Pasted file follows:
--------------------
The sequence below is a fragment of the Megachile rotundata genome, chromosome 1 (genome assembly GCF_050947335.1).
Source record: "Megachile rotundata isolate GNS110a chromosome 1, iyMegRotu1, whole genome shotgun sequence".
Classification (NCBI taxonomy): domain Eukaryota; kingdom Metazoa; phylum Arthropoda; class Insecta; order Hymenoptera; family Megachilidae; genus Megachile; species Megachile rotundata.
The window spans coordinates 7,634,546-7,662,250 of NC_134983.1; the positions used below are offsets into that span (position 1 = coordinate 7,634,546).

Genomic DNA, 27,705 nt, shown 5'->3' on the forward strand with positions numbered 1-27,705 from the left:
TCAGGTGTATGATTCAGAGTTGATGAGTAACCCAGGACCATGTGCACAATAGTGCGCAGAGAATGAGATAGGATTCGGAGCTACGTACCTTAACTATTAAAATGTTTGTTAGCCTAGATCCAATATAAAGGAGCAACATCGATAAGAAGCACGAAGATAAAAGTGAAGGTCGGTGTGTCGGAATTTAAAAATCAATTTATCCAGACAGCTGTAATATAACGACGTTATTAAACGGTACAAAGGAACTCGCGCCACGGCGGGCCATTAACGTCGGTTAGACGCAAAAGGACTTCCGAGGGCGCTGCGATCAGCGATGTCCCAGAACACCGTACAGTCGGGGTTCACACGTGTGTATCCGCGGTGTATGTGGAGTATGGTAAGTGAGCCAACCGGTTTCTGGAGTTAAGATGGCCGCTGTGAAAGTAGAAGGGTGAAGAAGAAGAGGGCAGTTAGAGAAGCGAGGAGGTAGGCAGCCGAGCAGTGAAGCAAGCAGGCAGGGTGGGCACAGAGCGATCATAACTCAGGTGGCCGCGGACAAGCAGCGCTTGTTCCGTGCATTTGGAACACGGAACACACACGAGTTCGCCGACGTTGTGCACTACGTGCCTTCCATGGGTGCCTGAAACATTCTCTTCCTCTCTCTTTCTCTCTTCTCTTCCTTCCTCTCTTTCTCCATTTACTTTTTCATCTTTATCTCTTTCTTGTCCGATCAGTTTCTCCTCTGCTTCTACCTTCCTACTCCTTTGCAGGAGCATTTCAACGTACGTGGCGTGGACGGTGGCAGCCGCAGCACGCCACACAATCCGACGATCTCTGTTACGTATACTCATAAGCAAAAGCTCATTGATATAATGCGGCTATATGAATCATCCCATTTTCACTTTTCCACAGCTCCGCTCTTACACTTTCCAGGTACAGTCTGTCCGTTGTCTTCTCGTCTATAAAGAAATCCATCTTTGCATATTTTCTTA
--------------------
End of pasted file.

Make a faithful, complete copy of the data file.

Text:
The sequence below is a fragment of the Megachile rotundata genome, chromosome 1 (genome assembly GCF_050947335.1).
Source record: "Megachile rotundata isolate GNS110a chromosome 1, iyMegRotu1, whole genome shotgun sequence".
Classification (NCBI taxonomy): domain Eukaryota; kingdom Metazoa; phylum Arthropoda; class Insecta; order Hymenoptera; family Megachilidae; genus Megachile; species Megachile rotundata.
The window spans coordinates 7,634,546-7,662,250 of NC_134983.1; the positions used below are offsets into that span (position 1 = coordinate 7,634,546).

Genomic DNA, 27,705 nt, shown 5'->3' on the forward strand with positions numbered 1-27,705 from the left:
TCAGGTGTATGATTCAGAGTTGATGAGTAACCCAGGACCATGTGCACAATAGTGCGCAGAGAATGAGATAGGATTCGGAGCTACGTACCTTAACTATTAAAATGTTTGTTAGCCTAGATCCAATATAAAGGAGCAACATCGATAAGAAGCACGAAGATAAAAGTGAAGGTCGGTGTGTCGGAATTTAAAAATCAATTTATCCAGACAGCTGTAATATAACGACGTTATTAAACGGTACAAAGGAACTCGCGCCACGGCGGGCCATTAACGTCGGTTAGACGCAAAAGGACTTCCGAGGGCGCTGCGATCAGCGATGTCCCAGAACACCGTACAGTCGGGGTTCACACGTGTGTATCCGCGGTGTATGTGGAGTATGGTAAGTGAGCCAACCGGTTTCTGGAGTTAAGATGGCCGCTGTGAAAGTAGAAGGGTGAAGAAGAAGAGGGCAGTTAGAGAAGCGAGGAGGTAGGCAGCCGAGCAGTGAAGCAAGCAGGCAGGGTGGGCACAGAGCGATCATAACTCAGGTGGCCGCGGACAAGCAGCGCTTGTTCCGTGCATTTGGAACACGGAACACACACGAGTTCGCCGACGTTGTGCACTACGTGCCTTCCATGGGTGCCTGAAACATTCTCTTCCTCTCTCTTTCTCTCTTCTCTTCCTTCCTCTCTTTCTCCATTTACTTTTTCATCTTTATCTCTTTCTTGTCCGATCAGTTTCTCCTCTGCTTCTACCTTCCTACTCCTTTGCAGGAGCATTTCAACGTACGTGGCGTGGACGGTGGCAGCCGCAGCACGCCACACAATCCGACGATCTCTGTTACGTATACTCATAAGCAAAAGCTCATTGATATAATGCGGCTATATGAATCATCCCATTTTCACTTTTCCACAGCTCCGCTCTTACACTTTCCAGGTACAGTCTGTCCGTTGTCTTCTCGTCTATAAAGAAATCCATCTTTGCATATTTTCTTA